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CBP Busts Couple with 143 Pounds of Marijuana at Arizona Border

Release Date: 
December 31, 2009

Nogales, Arizona - U.S. Customs and Border Protection officers working at the Mariposa, Ariz. port of entry earlier this week foiled an attempt to smuggle 143 pounds of marijuana into the United States. The street value of the illicit drug is estimated to be $343,000. A couple from Sonora, Mexico was arrested in connection with the failed attempt.

CBP officers Monday were screening travelers applying for entry into the U.S. when a couple from Sonora, Mexico applied for admission. The man and woman, who were both 34-years-of-age, were traveling in a 1997 Chrysler Sebring. After routine questioning, the primary officer referred the couple for further inspection.

During secondary examination, CBP officers noticed discrepancies with the trunk area of the vehicle. Officers utilized a narcotics detection dog who alerted to presence of narcotics near the vehicles trunk and backseat area. Officers removed the backseat and discovered packages hidden within the area. A total of 34 packages were removed. The packages contained marijuana weighing 143 pounds.

The narcotics and vehicle were seized. Both occupants of the vehicle were arrested and turned over to Immigration and Customs Enforcement for further investigation.

A criminal complaint is simply the method by which a person is charged with criminal activity and raises no inference of guilt. An individual is presumed innocent until competent evidence is presented to a jury that establishes guilt beyond a reasonable doubt.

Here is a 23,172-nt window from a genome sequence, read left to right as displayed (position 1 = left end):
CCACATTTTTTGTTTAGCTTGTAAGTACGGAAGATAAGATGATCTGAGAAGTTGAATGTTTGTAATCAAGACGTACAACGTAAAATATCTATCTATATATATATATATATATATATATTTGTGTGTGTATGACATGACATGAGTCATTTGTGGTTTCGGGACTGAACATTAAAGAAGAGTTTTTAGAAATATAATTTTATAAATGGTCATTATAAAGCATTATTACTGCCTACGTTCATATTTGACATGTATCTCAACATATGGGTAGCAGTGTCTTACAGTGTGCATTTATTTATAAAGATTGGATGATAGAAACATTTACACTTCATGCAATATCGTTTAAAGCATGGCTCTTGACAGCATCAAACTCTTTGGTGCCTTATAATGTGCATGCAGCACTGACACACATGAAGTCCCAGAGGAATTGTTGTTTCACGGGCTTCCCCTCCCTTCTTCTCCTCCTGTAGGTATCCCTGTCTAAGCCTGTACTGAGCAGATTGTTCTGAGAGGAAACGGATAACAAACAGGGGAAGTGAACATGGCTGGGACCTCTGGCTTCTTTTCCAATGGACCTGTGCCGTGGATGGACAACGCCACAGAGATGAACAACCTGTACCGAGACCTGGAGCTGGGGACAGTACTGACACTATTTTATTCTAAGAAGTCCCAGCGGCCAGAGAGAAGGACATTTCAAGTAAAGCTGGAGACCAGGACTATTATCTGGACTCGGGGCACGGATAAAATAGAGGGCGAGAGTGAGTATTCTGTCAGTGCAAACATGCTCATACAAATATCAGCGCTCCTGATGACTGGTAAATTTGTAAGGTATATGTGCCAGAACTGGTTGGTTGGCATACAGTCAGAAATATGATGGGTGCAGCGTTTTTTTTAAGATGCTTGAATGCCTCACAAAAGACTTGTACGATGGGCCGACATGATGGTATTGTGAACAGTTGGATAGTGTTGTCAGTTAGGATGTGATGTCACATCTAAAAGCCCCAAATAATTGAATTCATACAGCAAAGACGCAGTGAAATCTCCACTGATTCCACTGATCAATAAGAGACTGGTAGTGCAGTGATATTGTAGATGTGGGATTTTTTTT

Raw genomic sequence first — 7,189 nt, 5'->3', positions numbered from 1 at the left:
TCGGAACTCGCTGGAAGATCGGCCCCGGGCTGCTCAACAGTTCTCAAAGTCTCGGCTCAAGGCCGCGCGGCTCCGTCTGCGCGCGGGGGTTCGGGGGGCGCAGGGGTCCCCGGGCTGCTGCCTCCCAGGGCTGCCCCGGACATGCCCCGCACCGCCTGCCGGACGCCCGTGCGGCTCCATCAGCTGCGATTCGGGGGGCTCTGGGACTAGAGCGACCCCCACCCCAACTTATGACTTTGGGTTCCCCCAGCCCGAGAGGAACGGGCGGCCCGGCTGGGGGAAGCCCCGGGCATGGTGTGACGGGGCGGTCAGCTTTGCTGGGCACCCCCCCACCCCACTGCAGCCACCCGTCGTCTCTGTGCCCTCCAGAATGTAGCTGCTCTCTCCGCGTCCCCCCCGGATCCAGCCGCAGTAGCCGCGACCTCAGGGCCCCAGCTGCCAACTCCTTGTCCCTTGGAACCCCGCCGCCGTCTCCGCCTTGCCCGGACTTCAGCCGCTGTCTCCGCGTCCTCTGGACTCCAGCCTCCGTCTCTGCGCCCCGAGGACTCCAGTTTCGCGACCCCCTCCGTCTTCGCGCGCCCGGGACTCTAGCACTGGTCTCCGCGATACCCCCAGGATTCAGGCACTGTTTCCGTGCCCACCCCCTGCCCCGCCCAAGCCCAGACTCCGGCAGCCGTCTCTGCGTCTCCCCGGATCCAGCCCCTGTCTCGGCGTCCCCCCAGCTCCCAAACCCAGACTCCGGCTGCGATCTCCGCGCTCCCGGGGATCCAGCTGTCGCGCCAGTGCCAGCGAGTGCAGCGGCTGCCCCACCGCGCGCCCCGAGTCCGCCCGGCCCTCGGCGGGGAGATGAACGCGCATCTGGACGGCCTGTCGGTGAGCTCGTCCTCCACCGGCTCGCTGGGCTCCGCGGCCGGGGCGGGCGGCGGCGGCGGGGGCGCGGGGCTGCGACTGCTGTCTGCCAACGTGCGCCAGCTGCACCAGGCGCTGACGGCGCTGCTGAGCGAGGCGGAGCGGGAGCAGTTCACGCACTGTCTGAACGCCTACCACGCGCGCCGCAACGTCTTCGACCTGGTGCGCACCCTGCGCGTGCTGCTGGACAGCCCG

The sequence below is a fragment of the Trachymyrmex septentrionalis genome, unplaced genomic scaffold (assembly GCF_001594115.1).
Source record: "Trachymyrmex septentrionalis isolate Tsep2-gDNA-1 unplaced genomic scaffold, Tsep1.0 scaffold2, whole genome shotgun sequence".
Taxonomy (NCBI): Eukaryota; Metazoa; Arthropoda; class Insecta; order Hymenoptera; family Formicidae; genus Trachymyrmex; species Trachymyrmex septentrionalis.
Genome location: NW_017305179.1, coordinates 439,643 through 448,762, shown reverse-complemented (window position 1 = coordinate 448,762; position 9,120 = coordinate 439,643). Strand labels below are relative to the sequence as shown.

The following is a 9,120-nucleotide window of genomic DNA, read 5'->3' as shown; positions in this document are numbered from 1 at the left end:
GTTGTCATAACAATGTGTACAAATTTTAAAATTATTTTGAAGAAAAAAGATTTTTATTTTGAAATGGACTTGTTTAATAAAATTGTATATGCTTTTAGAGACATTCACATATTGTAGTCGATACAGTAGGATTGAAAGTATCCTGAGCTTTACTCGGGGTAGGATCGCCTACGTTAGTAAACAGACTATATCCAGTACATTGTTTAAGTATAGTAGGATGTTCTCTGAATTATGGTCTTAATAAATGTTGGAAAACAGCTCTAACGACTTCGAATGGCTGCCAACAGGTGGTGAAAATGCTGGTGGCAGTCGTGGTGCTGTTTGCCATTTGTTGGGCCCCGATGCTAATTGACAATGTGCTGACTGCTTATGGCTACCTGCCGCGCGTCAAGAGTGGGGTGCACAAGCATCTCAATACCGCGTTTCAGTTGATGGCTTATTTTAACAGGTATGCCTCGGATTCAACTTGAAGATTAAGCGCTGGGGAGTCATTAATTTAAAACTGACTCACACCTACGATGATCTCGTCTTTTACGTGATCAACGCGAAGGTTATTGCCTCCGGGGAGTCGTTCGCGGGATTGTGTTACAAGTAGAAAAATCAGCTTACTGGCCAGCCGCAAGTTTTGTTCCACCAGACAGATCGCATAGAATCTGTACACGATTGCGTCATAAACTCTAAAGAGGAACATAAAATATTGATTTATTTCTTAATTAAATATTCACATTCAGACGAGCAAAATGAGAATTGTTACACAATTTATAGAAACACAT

The Office of Field Operations is responsible for securing our borders at the ports of entry. U.S. Customs and Border Protection Officers' primary mission is anti-terrorism; they screen all people, vehicles, and goods entering the United States, while facilitating the flow of legitimate trade and travel into and out of the United States. Their mission also includes carrying out traditional border-related responsibilities, including narcotics interdiction, enforcing immigration law, protecting the nation's food supply and agriculture industry from pests and diseases, and enforcing trade laws.

While anti-terrorism is the primary mission of U.S. Customs and Border Protection, the inspection process at the ports of entry associated with this mission results in significant enforcement actions in all categories.

Last modified: 
February 9, 2017